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  • The creators have previously stated their love for 1990’s Flash series and they've added occasional references to the old show.
    • John Wesley Shipp, who played Barry Allen in the 1990 series, plays Barry's father Henry Allen. He also plays the real Jay Garrick, the Flash from Earth 3, and that's after Shipp expressed his wish in an interview to never wear the Flash suit again. And in "Elseworlds" He plays the actual ‘90s Flash, from "Earth-90", in a version of the same costume, and returns in “Crisis on Infinite Earths”, where it’s revealed he and love interest Tina Mc Gee had been married since after the show ended.
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    • Barry in both shows cheat when they need a centrifuge and manually speed-shake a test tube instead.
    • On both shows, the main Star Labs character (Tina in 1990, Harrison in 2014) both turned evil, unnerving Barry because Mission Control Is Off Its Meds. Fortunately, Tina got better and was only a villain of a week (her turn to evil was because of a Freak Lab Accident), but Harrison became the Big Bad.
    • Amanda Pays, who portrayed Dr. Tina McGee in the 1990 series, plays a rebooted version of the same character. In the comics, the character was originally associated with Wally West.
    • In "Tricksters", Mark Hamill reprises his role as James Jesse/Trickster from the ‘90s series. Still of the Trickster from that series appear as file photos of the Trickster during his heyday. Likewise, his Leitmotif from that episode returns as his main theme in the episode, and at one point they even recreate the set for Trickster's lair from the old show. Even Joe's description of him as "James Jesse...like Jesse James, only twisted" is almost identical to Megan Lockhart's description of him in the original series - "James Jesse...like Jesse James, only its backwards. Twisted."
      • The existence of Earth-90 means the same events happened at the same time on two different Earths with and without The Flash.
      • And in "The Elongated Knight Rises," Prank returns. Yes, still portrayed by the 90s actress.
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    • Mayor Anthony Bellows, played by Vito D'Ambrosio in the same episode, is a sort-of reprise of Tony Bellows, a cop from the 1990 series. He reprises the role in "Elongated Journey Into Night" in Season 4, which establishes that Mayor Bellows is an ex-cop.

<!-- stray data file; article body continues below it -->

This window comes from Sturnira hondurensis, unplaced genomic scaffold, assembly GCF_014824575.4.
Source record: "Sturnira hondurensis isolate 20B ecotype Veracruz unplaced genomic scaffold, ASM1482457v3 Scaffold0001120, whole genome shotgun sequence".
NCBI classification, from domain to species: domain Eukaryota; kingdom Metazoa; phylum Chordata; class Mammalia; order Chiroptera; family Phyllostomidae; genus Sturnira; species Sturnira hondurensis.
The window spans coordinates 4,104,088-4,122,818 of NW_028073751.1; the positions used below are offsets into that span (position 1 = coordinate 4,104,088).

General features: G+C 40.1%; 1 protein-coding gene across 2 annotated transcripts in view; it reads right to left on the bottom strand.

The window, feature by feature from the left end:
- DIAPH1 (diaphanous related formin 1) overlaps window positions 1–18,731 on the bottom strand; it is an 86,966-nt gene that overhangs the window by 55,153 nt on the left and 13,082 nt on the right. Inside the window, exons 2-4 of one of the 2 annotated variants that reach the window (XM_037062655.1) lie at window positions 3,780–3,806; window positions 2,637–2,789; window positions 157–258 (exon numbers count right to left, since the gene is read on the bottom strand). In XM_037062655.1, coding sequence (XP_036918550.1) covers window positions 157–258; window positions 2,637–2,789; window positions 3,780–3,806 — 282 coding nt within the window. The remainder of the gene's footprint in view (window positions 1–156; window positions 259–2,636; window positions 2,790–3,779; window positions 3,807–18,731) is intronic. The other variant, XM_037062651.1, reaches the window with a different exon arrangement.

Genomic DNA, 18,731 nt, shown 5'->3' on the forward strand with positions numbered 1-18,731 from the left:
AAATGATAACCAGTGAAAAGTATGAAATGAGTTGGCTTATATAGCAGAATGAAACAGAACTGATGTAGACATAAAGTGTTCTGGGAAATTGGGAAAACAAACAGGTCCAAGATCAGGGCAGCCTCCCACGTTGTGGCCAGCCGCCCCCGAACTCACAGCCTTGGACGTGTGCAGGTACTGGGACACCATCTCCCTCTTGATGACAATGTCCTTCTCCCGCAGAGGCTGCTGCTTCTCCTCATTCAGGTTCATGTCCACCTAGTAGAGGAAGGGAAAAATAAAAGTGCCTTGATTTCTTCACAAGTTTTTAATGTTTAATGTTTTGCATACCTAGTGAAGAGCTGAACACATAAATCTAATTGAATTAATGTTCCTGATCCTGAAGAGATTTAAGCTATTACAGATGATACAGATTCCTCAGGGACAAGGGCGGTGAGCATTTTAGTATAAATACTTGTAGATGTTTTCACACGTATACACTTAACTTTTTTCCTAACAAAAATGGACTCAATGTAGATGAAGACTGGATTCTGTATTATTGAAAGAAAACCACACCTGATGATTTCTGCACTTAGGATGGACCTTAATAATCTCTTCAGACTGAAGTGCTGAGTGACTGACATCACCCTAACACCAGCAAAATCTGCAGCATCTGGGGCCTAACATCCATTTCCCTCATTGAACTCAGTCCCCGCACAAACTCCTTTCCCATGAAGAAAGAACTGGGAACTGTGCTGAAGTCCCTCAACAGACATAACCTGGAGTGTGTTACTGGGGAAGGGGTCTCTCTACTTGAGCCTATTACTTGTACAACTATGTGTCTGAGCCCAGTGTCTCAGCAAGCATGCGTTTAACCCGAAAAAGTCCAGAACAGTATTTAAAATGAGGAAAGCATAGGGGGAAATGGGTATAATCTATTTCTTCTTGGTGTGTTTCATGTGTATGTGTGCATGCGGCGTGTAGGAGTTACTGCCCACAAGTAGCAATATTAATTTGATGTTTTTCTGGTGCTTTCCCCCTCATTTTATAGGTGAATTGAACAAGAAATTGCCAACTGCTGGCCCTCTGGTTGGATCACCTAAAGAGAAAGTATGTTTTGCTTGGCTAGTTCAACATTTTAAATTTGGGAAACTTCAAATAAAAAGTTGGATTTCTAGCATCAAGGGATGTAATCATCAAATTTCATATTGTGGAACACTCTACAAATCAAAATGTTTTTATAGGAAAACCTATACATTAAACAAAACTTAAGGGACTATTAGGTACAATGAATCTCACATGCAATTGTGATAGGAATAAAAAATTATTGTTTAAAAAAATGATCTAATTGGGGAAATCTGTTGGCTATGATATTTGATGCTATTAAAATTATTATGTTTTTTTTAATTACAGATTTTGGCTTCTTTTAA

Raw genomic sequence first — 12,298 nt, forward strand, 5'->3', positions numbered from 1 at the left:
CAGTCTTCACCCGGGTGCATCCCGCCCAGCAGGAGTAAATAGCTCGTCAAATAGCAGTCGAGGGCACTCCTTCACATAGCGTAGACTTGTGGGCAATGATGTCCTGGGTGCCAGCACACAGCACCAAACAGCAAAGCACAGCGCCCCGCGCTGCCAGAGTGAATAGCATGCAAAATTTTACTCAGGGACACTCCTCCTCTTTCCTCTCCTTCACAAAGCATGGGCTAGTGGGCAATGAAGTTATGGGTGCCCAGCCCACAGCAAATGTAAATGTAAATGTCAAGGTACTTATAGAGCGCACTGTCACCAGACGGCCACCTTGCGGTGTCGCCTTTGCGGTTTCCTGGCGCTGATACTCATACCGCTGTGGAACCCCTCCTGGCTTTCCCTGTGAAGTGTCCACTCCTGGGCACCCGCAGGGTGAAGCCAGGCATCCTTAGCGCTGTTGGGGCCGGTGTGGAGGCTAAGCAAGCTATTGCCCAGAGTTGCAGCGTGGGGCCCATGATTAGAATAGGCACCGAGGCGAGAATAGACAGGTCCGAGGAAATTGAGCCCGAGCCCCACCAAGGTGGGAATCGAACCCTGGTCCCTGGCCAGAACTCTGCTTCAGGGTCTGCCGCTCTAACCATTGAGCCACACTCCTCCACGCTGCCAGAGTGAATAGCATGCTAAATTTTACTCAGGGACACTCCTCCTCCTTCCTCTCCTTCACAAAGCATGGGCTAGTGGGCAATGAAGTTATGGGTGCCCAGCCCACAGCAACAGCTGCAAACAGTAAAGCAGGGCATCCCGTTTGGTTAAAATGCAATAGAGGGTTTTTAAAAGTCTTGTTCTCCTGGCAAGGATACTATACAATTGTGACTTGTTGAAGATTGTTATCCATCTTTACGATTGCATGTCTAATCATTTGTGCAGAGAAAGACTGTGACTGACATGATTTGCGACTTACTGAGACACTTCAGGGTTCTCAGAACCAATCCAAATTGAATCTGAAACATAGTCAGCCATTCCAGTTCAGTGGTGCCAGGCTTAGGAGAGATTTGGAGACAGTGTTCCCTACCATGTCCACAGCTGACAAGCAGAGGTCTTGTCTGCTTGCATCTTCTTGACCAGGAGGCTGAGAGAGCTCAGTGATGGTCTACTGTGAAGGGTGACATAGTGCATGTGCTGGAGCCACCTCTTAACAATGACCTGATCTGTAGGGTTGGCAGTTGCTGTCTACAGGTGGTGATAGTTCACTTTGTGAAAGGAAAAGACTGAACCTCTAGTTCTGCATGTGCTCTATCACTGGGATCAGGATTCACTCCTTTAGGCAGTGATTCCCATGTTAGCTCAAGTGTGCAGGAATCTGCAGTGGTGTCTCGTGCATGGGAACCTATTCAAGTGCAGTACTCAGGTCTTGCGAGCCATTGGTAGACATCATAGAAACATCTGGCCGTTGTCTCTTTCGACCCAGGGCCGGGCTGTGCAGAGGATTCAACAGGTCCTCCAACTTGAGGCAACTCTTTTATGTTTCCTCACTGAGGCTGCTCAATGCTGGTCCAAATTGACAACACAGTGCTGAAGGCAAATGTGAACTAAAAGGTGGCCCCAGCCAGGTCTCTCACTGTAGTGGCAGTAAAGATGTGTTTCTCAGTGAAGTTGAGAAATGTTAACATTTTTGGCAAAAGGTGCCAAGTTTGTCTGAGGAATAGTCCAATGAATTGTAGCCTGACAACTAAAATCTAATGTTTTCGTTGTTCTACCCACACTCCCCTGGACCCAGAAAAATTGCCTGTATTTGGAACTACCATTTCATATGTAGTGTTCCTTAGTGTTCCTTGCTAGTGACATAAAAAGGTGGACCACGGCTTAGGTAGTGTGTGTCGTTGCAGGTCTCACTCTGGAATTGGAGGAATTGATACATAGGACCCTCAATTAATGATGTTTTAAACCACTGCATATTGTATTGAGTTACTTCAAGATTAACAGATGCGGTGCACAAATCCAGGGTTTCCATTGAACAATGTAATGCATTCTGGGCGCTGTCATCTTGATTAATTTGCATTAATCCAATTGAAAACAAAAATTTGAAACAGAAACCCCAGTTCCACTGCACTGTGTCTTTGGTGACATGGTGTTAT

• In "Flashpoint" the replacement Captain is Julio Mendez, played by Alex Desert. In the 1990 series Julio Mendez was Barry's partner in the crime lab, played by the same actor.
  • Edward "Eddie" Thawne is a reference to Barry's Arch-Enemy Eobard Thawne, known as Professor Zoom/The Reverse-Flash. Later episodes confirm the Reverse-Flash is Eobard Thawne, a relative and probable descendant from the future.
  • Also in the pilot, the villain Clyde Mardon stands in for the Weather Wizard, who is his brother Mark Mardon in the comics. Clyde was originally the one who created the technology that allowed Mark to become the Weather Wizard. Later episodes show Mark as the (properly-dubbed) Weather Wizard.
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  • While at the hospital, Barry's heart beats so fast that it sometimes looks like he's flatlining. In Justice League, Flash deliberately speeds up his heart to look like he's flatlining.
  • Oliver says the lightning bolt that struck Barry wasn't random, it may have chosen him. Before the New 52 reboot, one story showed that at the moment of his death in Crisis on Infinite Earths, Barry became one with the Speed Force, went back in time, and became the lightning bolt himself. Post New 52, it's also hinted that the Speed Force is a semi-mythical power that has chosen multiple champions throughout history.